As digital twins advance beyond BIM and GIS, what do you need to know? Bentley Systems’ founder Keith Bentley offers insights and advice for engaging in this growing field of solutions.
Image above: Singapore, recognized as a global leader in infrastructure design and development, was the venue for the Bentley Year in Infrastructure 2019 event. This is the iconic Bay Sands conference center and hotel. Credit: Charles Teng.
Editor’s note: In just a few short years we’ve see digital twins grow from an AEC buzz term to successful implementation on many prominent and large-scale infrastructure projects worldwide, enabling true digital collaboration and 4D construction methods. Keith Bentley—who not only embraced digital twins early, but also oversaw the development of specific tools and solution for implementation—adapted the following article from his keynote address at Bentley’s Year in Infrastructure (YII) conference and awards event in Singapore in 2019.
His company, Bentley Systems, is a “global provider of software solutions to engineers, architects, geospatial professionals, constructors, and owner-operators for the design, construction, and operations of infrastructure, including public works, utilities, industrial plants, and digital cities.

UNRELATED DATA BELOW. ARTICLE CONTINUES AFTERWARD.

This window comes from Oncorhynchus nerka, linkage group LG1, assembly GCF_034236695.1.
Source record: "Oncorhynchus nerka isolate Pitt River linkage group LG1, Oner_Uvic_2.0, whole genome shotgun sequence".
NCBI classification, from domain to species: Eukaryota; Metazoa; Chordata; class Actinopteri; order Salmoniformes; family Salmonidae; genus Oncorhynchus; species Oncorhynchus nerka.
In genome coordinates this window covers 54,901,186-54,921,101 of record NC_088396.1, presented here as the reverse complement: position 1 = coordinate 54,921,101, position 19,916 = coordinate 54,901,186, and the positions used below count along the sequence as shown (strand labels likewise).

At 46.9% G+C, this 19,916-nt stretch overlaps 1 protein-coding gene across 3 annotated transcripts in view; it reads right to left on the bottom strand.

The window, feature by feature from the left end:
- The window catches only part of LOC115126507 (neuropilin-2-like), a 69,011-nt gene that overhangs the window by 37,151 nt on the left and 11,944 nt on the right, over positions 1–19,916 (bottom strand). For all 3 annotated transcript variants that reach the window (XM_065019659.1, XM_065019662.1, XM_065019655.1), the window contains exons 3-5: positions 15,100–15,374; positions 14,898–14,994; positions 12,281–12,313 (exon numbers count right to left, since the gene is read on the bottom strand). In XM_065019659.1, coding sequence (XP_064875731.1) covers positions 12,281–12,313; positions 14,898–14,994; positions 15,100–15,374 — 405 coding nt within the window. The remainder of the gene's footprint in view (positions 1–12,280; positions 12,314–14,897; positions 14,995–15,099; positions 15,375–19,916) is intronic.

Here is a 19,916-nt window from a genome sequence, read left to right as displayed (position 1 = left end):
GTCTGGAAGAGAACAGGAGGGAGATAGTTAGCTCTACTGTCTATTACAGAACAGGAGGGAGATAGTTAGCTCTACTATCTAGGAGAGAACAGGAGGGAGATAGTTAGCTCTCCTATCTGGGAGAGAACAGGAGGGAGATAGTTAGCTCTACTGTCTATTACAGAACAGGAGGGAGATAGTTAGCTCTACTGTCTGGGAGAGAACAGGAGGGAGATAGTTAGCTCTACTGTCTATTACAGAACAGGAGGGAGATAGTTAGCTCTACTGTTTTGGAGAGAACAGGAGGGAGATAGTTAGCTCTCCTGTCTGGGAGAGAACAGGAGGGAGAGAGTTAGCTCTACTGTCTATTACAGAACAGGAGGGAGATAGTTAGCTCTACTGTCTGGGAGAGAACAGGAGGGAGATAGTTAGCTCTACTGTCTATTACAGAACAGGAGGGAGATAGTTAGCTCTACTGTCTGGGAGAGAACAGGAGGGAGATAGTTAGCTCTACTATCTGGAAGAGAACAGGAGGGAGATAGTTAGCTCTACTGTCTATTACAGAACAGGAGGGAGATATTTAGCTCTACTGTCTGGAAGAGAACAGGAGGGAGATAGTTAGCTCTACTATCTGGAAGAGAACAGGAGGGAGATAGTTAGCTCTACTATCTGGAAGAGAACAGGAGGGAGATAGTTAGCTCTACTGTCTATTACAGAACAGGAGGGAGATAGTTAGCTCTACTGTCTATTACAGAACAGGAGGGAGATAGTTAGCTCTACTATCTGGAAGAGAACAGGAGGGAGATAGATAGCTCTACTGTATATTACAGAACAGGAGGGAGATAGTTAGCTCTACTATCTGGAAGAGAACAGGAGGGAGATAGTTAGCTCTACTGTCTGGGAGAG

Our industry is quickly catching on to the significant gains that can be realized by digital twins, with more than half of all large industrial companies expected to use digital twins in some form by 2021. [Gartner: “Prepare for the Impact of Digital Twins,” 2017]. Digital twins are rapidly advancing from vision to reality, and many organizations have already put digital twin ideas into action.
What Is a Digital Twin?
The term “digital twin” is commonly used now, and infrastructure professionals are beginning to intuitively understand what a digital twin is and what it does. Bentley did not invent the term or concept of a digital twin; in fact, the term did not even originate in the infrastructure industry.
I believe that the concept of digital twins is quite simple. If you have a physical asset as well as a digital asset that would represent everything in the physical asset, you could join them together, using the digital one for understanding what is happening with the physical one in the real world.
The one problem, however, is that assets change all the time. Even a large-scale infrastructure asset that may not change all that much in its entirety will have some part of it change every day.